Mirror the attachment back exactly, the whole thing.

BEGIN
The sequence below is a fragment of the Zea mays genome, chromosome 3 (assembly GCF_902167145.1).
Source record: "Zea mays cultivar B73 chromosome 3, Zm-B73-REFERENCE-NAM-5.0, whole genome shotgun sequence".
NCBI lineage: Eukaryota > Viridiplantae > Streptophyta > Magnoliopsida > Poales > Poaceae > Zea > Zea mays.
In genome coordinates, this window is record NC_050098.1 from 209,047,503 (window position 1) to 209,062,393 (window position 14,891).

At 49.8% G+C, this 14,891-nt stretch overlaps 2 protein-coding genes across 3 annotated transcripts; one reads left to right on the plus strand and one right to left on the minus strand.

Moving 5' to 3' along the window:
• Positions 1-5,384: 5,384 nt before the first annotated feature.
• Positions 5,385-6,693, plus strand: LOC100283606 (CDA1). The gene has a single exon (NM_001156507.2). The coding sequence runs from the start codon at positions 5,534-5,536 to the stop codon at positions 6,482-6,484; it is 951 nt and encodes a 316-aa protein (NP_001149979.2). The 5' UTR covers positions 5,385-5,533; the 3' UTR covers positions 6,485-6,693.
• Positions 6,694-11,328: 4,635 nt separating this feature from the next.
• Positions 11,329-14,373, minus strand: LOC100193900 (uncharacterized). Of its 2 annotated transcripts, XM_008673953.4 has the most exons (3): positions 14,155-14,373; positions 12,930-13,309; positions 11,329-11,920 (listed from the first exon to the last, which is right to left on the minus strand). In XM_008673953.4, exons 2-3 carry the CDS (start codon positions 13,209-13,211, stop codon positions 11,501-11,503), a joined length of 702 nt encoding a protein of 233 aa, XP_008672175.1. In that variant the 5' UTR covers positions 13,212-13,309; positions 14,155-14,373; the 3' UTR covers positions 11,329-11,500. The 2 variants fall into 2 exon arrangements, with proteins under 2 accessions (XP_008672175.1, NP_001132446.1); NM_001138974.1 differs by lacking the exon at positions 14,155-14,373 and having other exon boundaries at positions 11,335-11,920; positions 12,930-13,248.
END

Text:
The sequence below is a fragment of the Zea mays genome, chromosome 3 (assembly GCF_902167145.1).
Source record: "Zea mays cultivar B73 chromosome 3, Zm-B73-REFERENCE-NAM-5.0, whole genome shotgun sequence".
NCBI lineage: Eukaryota > Viridiplantae > Streptophyta > Magnoliopsida > Poales > Poaceae > Zea > Zea mays.
In genome coordinates, this window is record NC_050098.1 from 209,047,503 (window position 1) to 209,062,393 (window position 14,891).

At 49.8% G+C, this 14,891-nt stretch overlaps 2 protein-coding genes across 3 annotated transcripts; one reads left to right on the plus strand and one right to left on the minus strand.

Moving 5' to 3' along the window:
• Positions 1-5,384: 5,384 nt before the first annotated feature.
• Positions 5,385-6,693, plus strand: LOC100283606 (CDA1). The gene has a single exon (NM_001156507.2). The coding sequence runs from the start codon at positions 5,534-5,536 to the stop codon at positions 6,482-6,484; it is 951 nt and encodes a 316-aa protein (NP_001149979.2). The 5' UTR covers positions 5,385-5,533; the 3' UTR covers positions 6,485-6,693.
• Positions 6,694-11,328: 4,635 nt separating this feature from the next.
• Positions 11,329-14,373, minus strand: LOC100193900 (uncharacterized). Of its 2 annotated transcripts, XM_008673953.4 has the most exons (3): positions 14,155-14,373; positions 12,930-13,309; positions 11,329-11,920 (listed from the first exon to the last, which is right to left on the minus strand). In XM_008673953.4, exons 2-3 carry the CDS (start codon positions 13,209-13,211, stop codon positions 11,501-11,503), a joined length of 702 nt encoding a protein of 233 aa, XP_008672175.1. In that variant the 5' UTR covers positions 13,212-13,309; positions 14,155-14,373; the 3' UTR covers positions 11,329-11,500. The 2 variants fall into 2 exon arrangements, with proteins under 2 accessions (XP_008672175.1, NP_001132446.1); NM_001138974.1 differs by lacking the exon at positions 14,155-14,373 and having other exon boundaries at positions 11,335-11,920; positions 12,930-13,248.